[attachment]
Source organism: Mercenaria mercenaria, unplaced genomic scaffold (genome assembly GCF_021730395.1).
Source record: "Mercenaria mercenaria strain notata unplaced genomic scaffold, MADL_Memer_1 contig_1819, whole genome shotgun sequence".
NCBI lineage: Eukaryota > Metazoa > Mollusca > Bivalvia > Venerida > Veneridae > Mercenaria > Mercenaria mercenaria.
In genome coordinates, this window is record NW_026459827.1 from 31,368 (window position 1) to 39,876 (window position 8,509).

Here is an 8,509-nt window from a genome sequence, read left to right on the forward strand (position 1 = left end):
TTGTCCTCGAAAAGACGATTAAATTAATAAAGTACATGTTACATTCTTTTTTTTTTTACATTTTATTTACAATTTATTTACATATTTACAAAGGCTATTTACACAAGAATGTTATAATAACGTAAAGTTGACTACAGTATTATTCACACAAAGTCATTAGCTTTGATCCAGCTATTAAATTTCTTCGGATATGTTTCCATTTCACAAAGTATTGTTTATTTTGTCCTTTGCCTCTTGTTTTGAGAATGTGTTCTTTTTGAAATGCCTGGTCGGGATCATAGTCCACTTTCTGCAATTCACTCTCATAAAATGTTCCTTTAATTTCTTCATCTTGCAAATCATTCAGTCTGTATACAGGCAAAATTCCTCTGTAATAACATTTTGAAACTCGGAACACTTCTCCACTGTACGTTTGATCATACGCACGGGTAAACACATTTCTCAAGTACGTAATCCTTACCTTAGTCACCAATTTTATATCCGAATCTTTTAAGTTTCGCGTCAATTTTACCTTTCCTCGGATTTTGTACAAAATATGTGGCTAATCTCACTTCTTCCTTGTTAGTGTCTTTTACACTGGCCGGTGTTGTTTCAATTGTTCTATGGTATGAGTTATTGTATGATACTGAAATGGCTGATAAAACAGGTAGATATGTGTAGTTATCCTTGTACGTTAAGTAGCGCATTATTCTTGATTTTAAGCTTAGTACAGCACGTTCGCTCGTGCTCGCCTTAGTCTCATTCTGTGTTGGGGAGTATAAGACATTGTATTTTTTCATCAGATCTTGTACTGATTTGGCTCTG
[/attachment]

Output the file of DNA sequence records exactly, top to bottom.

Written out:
Source organism: Mercenaria mercenaria, unplaced genomic scaffold (genome assembly GCF_021730395.1).
Source record: "Mercenaria mercenaria strain notata unplaced genomic scaffold, MADL_Memer_1 contig_1819, whole genome shotgun sequence".
NCBI lineage: Eukaryota > Metazoa > Mollusca > Bivalvia > Venerida > Veneridae > Mercenaria > Mercenaria mercenaria.
In genome coordinates, this window is record NW_026459827.1 from 31,368 (window position 1) to 39,876 (window position 8,509).

Here is an 8,509-nt window from a genome sequence, read left to right on the forward strand (position 1 = left end):
TTGTCCTCGAAAAGACGATTAAATTAATAAAGTACATGTTACATTCTTTTTTTTTTTACATTTTATTTACAATTTATTTACATATTTACAAAGGCTATTTACACAAGAATGTTATAATAACGTAAAGTTGACTACAGTATTATTCACACAAAGTCATTAGCTTTGATCCAGCTATTAAATTTCTTCGGATATGTTTCCATTTCACAAAGTATTGTTTATTTTGTCCTTTGCCTCTTGTTTTGAGAATGTGTTCTTTTTGAAATGCCTGGTCGGGATCATAGTCCACTTTCTGCAATTCACTCTCATAAAATGTTCCTTTAATTTCTTCATCTTGCAAATCATTCAGTCTGTATACAGGCAAAATTCCTCTGTAATAACATTTTGAAACTCGGAACACTTCTCCACTGTACGTTTGATCATACGCACGGGTAAACACATTTCTCAAGTACGTAATCCTTACCTTAGTCACCAATTTTATATCCGAATCTTTTAAGTTTCGCGTCAATTTTACCTTTCCTCGGATTTTGTACAAAATATGTGGCTAATCTCACTTCTTCCTTGTTAGTGTCTTTTACACTGGCCGGTGTTGTTTCAATTGTTCTATGGTATGAGTTATTGTATGATACTGAAATGGCTGATAAAACAGGTAGATATGTGTAGTTATCCTTGTACGTTAAGTAGCGCATTATTCTTGATTTTAAGCTTAGTACAGCACGTTCGCTCGTGCTCGCCTTAGTCTCATTCTGTGTTGGGGAGTATAAGACATTGTATTTTTTCATCAGATCTTGTACTGATTTGGCTCTG